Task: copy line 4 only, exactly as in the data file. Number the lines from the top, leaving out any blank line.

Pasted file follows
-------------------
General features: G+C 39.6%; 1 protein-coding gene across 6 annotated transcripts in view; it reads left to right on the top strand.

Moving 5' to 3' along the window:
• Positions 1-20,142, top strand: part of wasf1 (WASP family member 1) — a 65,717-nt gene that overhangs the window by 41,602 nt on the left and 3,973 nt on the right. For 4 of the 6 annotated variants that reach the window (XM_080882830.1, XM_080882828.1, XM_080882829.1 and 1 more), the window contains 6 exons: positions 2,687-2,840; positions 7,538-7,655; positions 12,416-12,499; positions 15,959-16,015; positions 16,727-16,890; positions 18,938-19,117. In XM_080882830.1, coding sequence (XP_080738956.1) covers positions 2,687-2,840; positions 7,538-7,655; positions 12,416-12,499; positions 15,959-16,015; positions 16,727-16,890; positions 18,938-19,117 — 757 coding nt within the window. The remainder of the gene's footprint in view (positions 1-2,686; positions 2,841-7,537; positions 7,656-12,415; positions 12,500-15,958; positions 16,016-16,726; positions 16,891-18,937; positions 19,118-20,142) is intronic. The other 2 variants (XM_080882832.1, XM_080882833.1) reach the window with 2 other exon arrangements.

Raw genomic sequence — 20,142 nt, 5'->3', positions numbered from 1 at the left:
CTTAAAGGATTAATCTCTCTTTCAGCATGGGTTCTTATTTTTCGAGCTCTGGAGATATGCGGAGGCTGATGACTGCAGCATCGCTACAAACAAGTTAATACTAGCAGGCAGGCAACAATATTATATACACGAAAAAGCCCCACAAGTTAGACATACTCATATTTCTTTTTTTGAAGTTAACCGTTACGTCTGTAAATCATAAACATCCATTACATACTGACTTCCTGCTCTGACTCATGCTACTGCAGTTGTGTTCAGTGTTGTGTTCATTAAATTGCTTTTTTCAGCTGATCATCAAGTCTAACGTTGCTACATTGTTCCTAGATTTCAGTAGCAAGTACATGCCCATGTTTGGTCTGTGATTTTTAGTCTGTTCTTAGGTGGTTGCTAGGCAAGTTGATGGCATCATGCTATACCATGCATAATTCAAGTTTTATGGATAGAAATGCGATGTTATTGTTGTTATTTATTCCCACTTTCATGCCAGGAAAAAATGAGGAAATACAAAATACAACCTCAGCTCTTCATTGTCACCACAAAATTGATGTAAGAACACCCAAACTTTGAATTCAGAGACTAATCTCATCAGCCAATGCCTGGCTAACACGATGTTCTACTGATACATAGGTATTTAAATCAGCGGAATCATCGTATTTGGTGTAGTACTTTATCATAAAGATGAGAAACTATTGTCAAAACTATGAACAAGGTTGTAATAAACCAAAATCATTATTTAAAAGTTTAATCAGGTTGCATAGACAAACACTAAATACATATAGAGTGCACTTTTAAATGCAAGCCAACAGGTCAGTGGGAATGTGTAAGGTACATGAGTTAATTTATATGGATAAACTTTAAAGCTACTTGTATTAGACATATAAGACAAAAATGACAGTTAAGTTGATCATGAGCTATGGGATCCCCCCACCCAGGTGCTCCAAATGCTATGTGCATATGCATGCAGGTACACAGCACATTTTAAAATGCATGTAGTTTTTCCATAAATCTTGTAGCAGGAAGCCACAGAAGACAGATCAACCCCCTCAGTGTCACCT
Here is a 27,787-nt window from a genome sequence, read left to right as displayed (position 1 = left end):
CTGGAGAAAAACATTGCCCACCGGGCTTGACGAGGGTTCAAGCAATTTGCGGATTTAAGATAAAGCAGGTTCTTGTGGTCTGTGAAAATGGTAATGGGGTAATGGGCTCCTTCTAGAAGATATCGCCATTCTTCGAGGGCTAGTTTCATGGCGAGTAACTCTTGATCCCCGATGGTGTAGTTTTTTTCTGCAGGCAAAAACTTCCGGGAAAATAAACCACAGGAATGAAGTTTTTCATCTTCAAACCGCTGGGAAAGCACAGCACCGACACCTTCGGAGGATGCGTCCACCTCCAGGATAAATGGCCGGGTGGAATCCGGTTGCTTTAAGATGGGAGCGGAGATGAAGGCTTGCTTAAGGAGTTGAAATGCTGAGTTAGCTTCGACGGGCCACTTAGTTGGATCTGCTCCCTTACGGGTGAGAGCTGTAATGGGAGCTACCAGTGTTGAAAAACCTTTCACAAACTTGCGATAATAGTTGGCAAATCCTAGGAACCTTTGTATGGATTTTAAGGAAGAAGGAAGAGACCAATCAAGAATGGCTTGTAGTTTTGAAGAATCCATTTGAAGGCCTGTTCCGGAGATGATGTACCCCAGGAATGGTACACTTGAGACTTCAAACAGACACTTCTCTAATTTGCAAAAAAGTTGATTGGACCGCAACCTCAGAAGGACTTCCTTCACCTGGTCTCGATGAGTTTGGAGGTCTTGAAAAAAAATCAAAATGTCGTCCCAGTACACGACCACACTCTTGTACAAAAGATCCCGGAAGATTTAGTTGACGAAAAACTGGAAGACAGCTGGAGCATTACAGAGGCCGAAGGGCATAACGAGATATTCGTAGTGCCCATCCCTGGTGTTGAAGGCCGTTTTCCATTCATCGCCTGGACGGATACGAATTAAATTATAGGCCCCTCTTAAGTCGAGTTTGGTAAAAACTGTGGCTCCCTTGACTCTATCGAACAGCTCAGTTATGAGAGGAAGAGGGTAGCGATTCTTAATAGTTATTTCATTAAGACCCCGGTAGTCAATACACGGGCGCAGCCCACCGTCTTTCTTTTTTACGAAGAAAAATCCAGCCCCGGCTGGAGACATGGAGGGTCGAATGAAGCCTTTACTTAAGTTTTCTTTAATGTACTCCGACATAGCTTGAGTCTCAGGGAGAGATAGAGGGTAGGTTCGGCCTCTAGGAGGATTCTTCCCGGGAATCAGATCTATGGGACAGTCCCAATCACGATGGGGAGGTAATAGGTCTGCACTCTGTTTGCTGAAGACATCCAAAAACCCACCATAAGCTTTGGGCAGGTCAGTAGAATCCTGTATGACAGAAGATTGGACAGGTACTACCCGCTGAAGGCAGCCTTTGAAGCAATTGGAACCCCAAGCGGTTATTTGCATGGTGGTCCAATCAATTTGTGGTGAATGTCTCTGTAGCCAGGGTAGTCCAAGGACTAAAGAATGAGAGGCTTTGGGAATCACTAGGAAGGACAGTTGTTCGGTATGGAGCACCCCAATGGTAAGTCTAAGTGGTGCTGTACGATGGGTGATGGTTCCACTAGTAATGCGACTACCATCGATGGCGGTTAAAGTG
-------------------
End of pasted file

Raw genomic sequence — 20,142 nt, 5'->3', positions numbered from 1 at the left: